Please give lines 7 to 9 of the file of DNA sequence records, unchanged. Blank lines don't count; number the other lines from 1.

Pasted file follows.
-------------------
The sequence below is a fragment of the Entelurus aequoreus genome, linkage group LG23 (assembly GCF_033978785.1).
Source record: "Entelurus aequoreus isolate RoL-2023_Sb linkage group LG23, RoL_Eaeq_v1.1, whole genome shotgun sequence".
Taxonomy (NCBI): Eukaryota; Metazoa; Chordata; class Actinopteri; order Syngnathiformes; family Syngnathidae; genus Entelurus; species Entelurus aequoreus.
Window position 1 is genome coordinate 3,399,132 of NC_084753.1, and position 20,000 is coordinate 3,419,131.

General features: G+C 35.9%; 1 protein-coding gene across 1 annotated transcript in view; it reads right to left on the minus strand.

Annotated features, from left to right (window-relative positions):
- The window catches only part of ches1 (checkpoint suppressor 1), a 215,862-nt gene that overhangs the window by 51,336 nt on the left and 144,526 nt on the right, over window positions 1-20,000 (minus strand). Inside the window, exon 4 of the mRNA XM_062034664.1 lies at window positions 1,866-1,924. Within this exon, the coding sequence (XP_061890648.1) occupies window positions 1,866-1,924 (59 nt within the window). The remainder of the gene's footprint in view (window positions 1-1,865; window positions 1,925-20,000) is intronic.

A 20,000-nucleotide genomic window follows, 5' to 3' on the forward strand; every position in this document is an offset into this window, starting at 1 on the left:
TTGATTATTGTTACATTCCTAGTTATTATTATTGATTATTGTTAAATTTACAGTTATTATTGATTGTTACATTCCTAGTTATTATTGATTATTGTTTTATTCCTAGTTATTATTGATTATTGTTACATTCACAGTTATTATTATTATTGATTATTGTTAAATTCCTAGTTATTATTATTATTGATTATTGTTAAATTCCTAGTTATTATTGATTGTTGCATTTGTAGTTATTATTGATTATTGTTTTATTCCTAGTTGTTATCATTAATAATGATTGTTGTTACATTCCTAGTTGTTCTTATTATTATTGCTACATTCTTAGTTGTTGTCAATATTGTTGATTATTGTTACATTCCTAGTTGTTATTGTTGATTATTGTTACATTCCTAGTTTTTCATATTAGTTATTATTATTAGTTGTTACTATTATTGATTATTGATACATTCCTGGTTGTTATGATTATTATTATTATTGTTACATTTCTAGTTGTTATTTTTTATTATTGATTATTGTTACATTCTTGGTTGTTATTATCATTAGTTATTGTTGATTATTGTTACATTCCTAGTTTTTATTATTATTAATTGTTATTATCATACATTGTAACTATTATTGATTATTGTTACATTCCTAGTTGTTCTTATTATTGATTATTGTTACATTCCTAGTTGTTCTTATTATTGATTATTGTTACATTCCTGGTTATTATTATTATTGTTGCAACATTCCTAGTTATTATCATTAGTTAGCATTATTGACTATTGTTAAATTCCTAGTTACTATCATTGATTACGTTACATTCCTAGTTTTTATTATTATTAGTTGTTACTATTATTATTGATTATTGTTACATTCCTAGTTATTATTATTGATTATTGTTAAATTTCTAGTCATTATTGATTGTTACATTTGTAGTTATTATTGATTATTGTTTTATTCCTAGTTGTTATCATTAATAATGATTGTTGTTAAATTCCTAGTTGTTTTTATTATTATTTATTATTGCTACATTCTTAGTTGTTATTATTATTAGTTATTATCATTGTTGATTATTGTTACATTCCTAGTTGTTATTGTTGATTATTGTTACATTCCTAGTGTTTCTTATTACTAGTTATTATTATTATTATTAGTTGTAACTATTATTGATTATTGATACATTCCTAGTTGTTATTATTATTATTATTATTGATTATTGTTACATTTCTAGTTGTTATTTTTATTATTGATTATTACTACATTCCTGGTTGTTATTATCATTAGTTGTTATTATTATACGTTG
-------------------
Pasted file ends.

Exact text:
- The window catches only part of ches1 (checkpoint suppressor 1), a 215,862-nt gene that overhangs the window by 51,336 nt on the left and 144,526 nt on the right, over window positions 1-20,000 (minus strand). Inside the window, exon 4 of the mRNA XM_062034664.1 lies at window positions 1,866-1,924. Within this exon, the coding sequence (XP_061890648.1) occupies window positions 1,866-1,924 (59 nt within the window). The remainder of the gene's footprint in view (window positions 1-1,865; window positions 1,925-20,000) is intronic.

A 20,000-nucleotide genomic window follows, 5' to 3' on the forward strand; every position in this document is an offset into this window, starting at 1 on the left:
TTGATTATTGTTACATTCCTAGTTATTATTATTGATTATTGTTAAATTTACAGTTATTATTGATTGTTACATTCCTAGTTATTATTGATTATTGTTTTATTCCTAGTTATTATTGATTATTGTTACATTCACAGTTATTATTATTATTGATTATTGTTAAATTCCTAGTTATTATTATTATTGATTATTGTTAAATTCCTAGTTATTATTGATTGTTGCATTTGTAGTTATTATTGATTATTGTTTTATTCCTAGTTGTTATCATTAATAATGATTGTTGTTACATTCCTAGTTGTTCTTATTATTATTGCTACATTCTTAGTTGTTGTCAATATTGTTGATTATTGTTACATTCCTAGTTGTTATTGTTGATTATTGTTACATTCCTAGTTTTTCATATTAGTTATTATTATTAGTTGTTACTATTATTGATTATTGATACATTCCTGGTTGTTATGATTATTATTATTATTGTTACATTTCTAGTTGTTATTTTTTATTATTGATTATTGTTACATTCTTGGTTGTTATTATCATTAGTTATTGTTGATTATTGTTACATTCCTAGTTTTTATTATTATTAATTGTTATTATCATACATTGTAACTATTATTGATTATTGTTACATTCCTAGTTGTTCTTATTATTGATTATTGTTACATTCCTAGTTGTTCTTATTATTGATTATTGTTACATTCCTGGTTATTATTATTATTGTTGCAACATTCCTAGTTATTATCATTAGTTAGCATTATTGACTATTGTTAAATTCCTAGTTACTATCATTGATTACGTTACATTCCTAGTTTTTATTATTATTAGTTGTTACTATTATTATTGATTATTGTTACATTCCTAGTTATTATTATTGATTATTGTTAAATTTCTAGTCATTATTGATTGTTACATTTGTAGTTATTATTGATTATTGTTTTATTCCTAGTTGTTATCATTAATAATGATTGTTGTTAAATTCCTAGTTGTTTTTATTATTATTTATTATTGCTACATTCTTAGTTGTTATTATTATTAGTTATTATCATTGTTGATTATTGTTACATTCCTAGTTGTTATTGTTGATTATTGTTACATTCCTAGTGTTTCTTATTACTAGTTATTATTATTATTATTAGTTGTAACTATTATTGATTATTGATACATTCCTAGTTGTTATTATTATTATTATTATTGATTATTGTTACATTTCTAGTTGTTATTTTTATTATTGATTATTACTACATTCCTGGTTGTTATTATCATTAGTTGTTATTATTATACGTTG